The Real New World Order
The American and the Islamic challenge
Nov 12, 2001, Vol. 7, No. 09 • By CHARLES KRAUTHAMMER
Guided by the vision of an autonomous, active, and norm-driven "international community" that would relieve a unilateralist America from keeping order in the world, the Clinton administration spent eight years signing one treaty, convention, and international protocol after another. From this web of mutual obligations, a new and vital "international community" would ultimately regulate international relations and keep the peace. This would, of course, come at the expense of American power. But for those brought up to distrust, and at times detest, American power, this diminution of dominance was a bonus.
To understand the utter bankruptcy of this approach, one needs but a single word: anthrax. The 1972 Biological Weapons Convention sits, with the ABM treaty and the Chemical Weapons Convention, in the pantheon of arms control. We now know that its signing marks the acceleration of the Soviet bioweapons program, of which the 1979 anthrax accident at a secret laboratory at Sverdlovsk was massive evidence, largely ignored. It was not until the fall of the Soviet Union that the vast extent of that bioweapons program was acknowledged. But that -- and the post-Gulf War evidence that Iraq, another treaty signatory in good standing, had been building huge stores of bioweapons -- made little impression on the liberal-internationalist faithful. Just before September 11, a serious debate was actually about to break out in Congress about the Bush administration's decision to reject the biological weapons treaty's new, and particularly useless, "enforcement" protocol that the Clinton administration had embraced.
After the apocalypse, there are no believers. The Democrats who yesterday were touting international law as the tool to fight bioterrorism are today dodging anthrax spores in their own offices. The very idea of safety-in-parchment is risible. When war breaks out, even treaty advocates take to the foxholes. (The Bush administration is trying to get like-minded countries to sign onto an agreement to prevent individuals from getting easy access to the substrates of bioweapons. That is perfectly reasonable. And it is totally different from having some kind of universal enforcement bureaucracy going around the world checking biolabs, which would have zero effect on the bad guys. They hide everything.)
This decade-long folly -- a foreign policy of norms rather than of national interest -- is over. The exclamation mark came with our urgent post-September 11 scurrying to Pakistan and India to shore up relations for the fight with Afghanistan. Those relations needed shoring up because of U.S. treatment of India and Pakistan after their 1998 nuclear tests. Because they had violated the universal nonproliferation "norm," the United States automatically imposed sanctions, blocking international lending and aid, and banning military sales. The potential warming of relations with India after the death of its Cold War Soviet alliance was put on hold. And traditionally strong U.S.-Pakistani relations were cooled as a show of displeasure. After September 11, reality once again set in, and such refined nonsense was instantly put aside.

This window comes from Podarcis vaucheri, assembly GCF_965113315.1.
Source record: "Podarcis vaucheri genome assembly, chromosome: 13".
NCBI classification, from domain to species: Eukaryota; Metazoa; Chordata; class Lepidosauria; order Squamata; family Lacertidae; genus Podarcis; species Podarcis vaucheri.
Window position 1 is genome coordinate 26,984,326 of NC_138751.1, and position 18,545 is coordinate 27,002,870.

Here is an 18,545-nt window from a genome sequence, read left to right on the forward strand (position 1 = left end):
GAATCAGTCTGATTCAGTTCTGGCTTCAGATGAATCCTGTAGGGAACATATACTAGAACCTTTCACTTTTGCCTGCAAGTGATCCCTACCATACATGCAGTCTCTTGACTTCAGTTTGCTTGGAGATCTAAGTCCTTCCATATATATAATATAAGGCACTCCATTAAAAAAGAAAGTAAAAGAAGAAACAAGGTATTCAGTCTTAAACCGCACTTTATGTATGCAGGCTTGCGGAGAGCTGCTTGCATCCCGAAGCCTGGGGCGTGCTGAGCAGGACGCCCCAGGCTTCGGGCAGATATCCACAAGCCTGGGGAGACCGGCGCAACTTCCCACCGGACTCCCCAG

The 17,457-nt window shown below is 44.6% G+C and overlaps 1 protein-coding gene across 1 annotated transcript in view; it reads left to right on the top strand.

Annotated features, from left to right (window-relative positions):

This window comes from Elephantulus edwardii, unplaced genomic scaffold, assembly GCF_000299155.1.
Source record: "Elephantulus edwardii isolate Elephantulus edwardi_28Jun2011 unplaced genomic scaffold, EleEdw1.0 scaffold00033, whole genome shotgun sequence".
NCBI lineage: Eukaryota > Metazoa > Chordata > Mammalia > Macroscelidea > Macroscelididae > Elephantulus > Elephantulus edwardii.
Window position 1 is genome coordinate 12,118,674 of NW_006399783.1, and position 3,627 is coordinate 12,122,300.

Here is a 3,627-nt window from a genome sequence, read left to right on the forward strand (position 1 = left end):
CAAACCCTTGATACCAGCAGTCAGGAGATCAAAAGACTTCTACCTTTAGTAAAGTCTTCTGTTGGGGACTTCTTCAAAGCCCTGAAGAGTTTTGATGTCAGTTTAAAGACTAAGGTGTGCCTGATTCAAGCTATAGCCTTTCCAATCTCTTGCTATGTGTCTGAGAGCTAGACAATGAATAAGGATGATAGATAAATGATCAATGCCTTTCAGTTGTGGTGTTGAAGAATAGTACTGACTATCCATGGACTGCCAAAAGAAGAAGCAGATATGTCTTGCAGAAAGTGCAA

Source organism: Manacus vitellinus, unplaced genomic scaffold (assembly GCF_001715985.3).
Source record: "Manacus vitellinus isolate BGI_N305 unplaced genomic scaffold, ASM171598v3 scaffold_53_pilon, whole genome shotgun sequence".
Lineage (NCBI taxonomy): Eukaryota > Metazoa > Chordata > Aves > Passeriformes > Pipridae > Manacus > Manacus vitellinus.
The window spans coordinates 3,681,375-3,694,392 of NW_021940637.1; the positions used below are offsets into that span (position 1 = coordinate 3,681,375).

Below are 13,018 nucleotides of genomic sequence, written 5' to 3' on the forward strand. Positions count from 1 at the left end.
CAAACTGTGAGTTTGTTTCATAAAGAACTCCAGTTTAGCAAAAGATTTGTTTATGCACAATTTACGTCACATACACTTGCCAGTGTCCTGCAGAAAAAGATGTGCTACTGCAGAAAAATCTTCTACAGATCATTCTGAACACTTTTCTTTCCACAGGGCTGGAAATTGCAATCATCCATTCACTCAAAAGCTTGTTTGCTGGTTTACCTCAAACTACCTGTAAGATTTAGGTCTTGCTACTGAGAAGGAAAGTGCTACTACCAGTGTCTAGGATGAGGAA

This foreign policy of norms turned out to be not just useless but profoundly damaging. During those eight Clinton years, while the United States was engaged in (literally) paperwork, the enemy was planning and arming, burrowing deep into America, preparing for war.
When war broke out, eyes opened. You no longer hear that the real issue for American foreign policy is global warming, the internal combustion engine, drug traffic, AIDS, or any of the other transnational trendies of the '90s. On September 11, American foreign policy acquired seriousness. It also acquired a new organizing principle: We have an enemy, radical Islam; it is a global opponent of worldwide reach, armed with an idea, and with the tactics, weapons, and ruthlessness necessary to take on the world's hegemon; and its defeat is our supreme national objective, as overriding a necessity as were the defeats of fascism and Soviet communism.
That organizing principle was enunciated by President Bush in his historic address to Congress. From that day forth, American foreign policy would define itself -- and define friend and foe -- according to who was with us or against us in the war on terrorism. This is the self-proclaimed Bush doctrine -- the Truman doctrine with radical Islam replacing Soviet communism. The Bush doctrine marks the restoration of the intellectual and conceptual simplicity that many, including our last president, wistfully (and hypocritically) said they missed about the Cold War. Henry Kissinger's latest book, brilliant though it is, published shortly before September 11, is unfortunately titled Does America Need a Foreign Policy? Not only do we know that it does. We know what it is.
III. THE NEW WORLD ORDER